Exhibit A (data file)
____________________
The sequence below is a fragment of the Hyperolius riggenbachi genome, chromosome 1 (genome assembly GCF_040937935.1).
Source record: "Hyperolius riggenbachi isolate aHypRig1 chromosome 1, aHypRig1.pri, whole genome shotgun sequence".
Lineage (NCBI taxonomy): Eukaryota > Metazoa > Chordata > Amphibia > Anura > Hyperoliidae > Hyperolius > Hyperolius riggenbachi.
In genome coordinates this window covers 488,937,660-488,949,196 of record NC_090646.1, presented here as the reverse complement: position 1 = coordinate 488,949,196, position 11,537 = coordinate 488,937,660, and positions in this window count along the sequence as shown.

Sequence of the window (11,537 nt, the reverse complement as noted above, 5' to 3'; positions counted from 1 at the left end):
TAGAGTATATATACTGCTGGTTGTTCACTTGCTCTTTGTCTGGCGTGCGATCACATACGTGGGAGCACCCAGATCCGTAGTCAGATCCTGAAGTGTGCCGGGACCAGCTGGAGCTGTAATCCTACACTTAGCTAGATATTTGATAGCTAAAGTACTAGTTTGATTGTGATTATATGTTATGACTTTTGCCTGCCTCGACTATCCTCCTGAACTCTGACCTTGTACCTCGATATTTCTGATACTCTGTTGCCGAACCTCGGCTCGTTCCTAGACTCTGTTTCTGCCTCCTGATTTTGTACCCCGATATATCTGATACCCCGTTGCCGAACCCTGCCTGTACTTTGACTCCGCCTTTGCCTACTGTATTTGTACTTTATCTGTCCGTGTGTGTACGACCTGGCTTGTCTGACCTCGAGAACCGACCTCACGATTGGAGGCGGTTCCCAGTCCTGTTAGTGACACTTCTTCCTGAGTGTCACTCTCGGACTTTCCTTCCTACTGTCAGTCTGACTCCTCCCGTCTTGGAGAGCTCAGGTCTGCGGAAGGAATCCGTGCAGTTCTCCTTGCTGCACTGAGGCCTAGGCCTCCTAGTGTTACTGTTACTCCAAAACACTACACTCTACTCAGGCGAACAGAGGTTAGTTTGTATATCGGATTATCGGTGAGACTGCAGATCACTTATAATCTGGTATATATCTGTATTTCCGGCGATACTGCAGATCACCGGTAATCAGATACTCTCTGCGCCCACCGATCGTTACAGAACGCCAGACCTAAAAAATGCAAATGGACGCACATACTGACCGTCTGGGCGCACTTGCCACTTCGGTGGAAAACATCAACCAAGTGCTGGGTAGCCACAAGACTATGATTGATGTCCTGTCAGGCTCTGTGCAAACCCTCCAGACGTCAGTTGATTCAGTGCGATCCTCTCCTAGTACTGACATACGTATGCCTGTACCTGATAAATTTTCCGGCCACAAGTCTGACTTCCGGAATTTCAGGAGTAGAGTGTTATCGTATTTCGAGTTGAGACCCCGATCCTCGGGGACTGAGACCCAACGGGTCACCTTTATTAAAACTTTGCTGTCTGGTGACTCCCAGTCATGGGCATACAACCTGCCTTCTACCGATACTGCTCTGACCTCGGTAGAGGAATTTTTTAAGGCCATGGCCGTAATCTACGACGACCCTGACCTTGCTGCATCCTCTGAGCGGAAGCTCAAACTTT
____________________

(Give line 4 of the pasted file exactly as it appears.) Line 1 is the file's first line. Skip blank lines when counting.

In genome coordinates this window covers 488,937,660-488,949,196 of record NC_090646.1, presented here as the reverse complement: position 1 = coordinate 488,949,196, position 11,537 = coordinate 488,937,660, and positions in this window count along the sequence as shown.